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  2. Perhaps it was pride and ego on Dave’s part not admitting mistakes. However, he made bold moves bringing in key free agents and great trades that helped put the tigers back on baseball’s map and the same could be said about the 2012 team. I’ll take 2 AL Championships as opposed to the mess of the previous GM before Dave.

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  3. So… Why promote his understudy? Al seems to be every bit as stubborn and arrogant as Dave, and he swears in pressers too. That’s a mark of a great GM. In Al we trust! $10 says he brings back Nathan for a look.

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    • I will NOT take that bet, because I’ve thought the same thing! LOL. Especially if Nathan signs pretty cheaply, which he’d have to at this point in his career, I can see him being back. I predict that Alex is back as well! Promoting Big Al to GM is, by far, THE dumbest move made by the organization during the Ilitch era.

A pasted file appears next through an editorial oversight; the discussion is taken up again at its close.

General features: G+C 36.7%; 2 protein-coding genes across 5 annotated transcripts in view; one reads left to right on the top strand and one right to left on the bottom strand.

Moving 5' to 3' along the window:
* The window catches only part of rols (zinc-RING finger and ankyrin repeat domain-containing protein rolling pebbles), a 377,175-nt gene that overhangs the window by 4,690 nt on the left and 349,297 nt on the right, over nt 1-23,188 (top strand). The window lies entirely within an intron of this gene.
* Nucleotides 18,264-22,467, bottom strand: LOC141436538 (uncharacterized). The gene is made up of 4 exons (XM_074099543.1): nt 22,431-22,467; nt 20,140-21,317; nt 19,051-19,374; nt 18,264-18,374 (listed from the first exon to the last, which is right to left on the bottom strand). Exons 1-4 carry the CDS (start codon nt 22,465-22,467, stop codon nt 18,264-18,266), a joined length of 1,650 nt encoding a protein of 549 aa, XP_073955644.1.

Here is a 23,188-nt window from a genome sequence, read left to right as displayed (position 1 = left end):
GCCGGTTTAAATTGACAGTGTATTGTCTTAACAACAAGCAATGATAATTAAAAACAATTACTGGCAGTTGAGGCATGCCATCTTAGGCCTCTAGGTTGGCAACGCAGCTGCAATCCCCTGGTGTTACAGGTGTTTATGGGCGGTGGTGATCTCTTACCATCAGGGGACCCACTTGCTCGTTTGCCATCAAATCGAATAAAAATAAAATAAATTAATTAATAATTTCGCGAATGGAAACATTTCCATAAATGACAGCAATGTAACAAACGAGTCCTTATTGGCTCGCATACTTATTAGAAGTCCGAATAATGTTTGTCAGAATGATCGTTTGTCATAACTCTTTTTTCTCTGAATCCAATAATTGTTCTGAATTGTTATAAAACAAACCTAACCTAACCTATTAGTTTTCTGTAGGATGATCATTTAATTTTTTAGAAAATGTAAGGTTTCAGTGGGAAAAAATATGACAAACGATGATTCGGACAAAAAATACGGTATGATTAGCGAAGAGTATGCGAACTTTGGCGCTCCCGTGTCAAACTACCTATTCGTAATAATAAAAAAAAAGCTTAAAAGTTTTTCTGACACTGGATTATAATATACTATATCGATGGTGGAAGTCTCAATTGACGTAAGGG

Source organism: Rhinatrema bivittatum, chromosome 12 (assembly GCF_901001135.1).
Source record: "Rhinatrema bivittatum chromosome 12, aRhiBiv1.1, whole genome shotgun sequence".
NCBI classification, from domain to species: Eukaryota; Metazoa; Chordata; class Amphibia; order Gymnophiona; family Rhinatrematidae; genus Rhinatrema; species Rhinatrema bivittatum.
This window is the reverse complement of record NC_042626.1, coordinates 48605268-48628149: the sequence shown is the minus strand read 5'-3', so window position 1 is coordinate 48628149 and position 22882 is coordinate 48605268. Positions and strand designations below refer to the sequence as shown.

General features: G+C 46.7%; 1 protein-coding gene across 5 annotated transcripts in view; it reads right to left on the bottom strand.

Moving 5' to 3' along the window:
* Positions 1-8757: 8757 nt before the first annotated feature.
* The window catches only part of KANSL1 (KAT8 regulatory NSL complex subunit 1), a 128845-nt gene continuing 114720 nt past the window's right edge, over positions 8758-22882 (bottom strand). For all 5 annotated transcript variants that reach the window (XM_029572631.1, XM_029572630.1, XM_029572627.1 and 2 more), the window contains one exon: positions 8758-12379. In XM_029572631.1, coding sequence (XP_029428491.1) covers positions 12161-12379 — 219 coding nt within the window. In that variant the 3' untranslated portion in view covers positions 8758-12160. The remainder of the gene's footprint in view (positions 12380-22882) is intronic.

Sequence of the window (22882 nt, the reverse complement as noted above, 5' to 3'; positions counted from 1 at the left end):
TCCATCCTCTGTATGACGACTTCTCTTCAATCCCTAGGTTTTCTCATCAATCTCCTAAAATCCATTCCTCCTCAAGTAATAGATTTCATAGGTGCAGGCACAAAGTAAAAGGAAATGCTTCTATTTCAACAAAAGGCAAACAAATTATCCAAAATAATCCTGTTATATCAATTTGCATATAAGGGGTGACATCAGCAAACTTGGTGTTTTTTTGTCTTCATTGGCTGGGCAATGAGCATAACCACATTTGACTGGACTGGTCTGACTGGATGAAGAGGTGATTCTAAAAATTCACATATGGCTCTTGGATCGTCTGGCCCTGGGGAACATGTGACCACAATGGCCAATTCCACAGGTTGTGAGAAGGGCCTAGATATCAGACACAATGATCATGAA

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    • I’ve humorously thought that Joe Nathan retired every batter he faced in 2015, and was perfect in save opportunities. His strikeout rate was 27 per nine innings, and his WHIP was 0.000. That should be worth something on the open market. 🙂

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  4. You hit the nail right on the head. I disagree a tad and give DD more credit than you on BP signings. Ausmus had no business back here for 2015- I said that after last season. Mr I has “given” the job to Al Sr due to longevity and locality. But now Brad is retained yet again. Crazy. Perhaps a big trade to come that will include Managers?